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The Decline of Cookie Cutter Homes 

click to enlarge Little boxes, on the hillside, little boxes...
  • Little boxes, on the hillside, little boxes...


W

hen helping people find a home, I often hear "I don't want a cookie cutter home." A cookie cutter home typically refers to a tract-type homes that look pretty much the same from the exterior.

Many of these homes were built after World War II when there was high demand and a low supply of housing for the middle class. Because so many men were at war, housing production declined during the war, but as they returned, there was large demand for middle class housing. The mass production and uniformity was a way to help keep the houses affordable because materials could be purchased in bulk and homes could be built more quickly.

In Bend, most of the newer developments fit this definition, and the dislike many buyers have toward them is likely why many buyers are attracted to the west old Bend area and increasingly for the neighborhoods to the east of Third Street bordered by Revere and Franklin to the north and south. The newer high density developments typically have CC&R's, Homeowner Associations and dues, and rules that restrict individuality and customization of homes such as restrictions on paint colors and other alterations the older neighborhoods do not have all these rules, lots are larger sized, and homes are mainly individually rather than mass constructed, and have more character.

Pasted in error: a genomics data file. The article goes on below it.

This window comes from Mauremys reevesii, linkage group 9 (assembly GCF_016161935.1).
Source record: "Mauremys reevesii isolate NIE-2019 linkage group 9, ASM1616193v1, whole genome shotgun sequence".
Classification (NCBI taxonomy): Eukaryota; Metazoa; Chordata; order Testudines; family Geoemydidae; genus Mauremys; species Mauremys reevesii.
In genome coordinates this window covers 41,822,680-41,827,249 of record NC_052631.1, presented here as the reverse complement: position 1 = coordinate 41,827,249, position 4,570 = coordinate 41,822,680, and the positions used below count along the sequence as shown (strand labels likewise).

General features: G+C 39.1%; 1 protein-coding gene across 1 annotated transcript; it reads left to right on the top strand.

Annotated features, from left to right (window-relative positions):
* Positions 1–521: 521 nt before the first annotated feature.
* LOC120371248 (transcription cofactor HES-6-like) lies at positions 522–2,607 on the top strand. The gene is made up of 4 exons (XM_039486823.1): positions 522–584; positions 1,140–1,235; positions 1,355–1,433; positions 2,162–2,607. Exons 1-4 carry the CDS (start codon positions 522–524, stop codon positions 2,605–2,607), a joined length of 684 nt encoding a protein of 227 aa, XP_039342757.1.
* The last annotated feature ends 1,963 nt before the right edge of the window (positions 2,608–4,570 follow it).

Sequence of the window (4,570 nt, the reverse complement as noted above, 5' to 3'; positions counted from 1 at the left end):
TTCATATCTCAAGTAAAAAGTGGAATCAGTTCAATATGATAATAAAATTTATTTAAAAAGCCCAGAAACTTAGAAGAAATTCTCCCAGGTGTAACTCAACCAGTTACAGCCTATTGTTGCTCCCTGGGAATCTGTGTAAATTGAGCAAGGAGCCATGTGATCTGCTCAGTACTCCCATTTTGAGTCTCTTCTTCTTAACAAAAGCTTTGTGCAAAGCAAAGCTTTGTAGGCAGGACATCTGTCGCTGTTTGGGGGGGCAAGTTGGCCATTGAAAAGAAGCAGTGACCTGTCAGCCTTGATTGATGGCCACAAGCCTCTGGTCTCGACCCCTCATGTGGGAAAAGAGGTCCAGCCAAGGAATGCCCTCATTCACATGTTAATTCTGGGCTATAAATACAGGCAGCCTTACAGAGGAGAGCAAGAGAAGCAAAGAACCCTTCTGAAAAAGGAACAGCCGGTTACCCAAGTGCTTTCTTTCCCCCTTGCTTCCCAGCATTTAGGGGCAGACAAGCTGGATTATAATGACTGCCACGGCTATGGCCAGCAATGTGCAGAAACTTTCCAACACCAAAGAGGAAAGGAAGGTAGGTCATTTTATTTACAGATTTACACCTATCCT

In addition to millennial buyers, other groups are also attracted to this concept but access is limited due to costs. This is very evident to anyone comparing prices on old west Bend homes to newer tract-type housing.

Many mass builders are attempting to lower this uniformity in response to consumer demand and seek affordable ways to vary streetscapes, architecture and housing elevation. While mass building has definite economic advantages and attractive development is possible, the mass builders look to where they can make the most money. Currently, affordable entry-level housing does not seem to be part of the picture, which is probably why we are still seeing larger homes and a shortage of affordable entry level and middle class housing.



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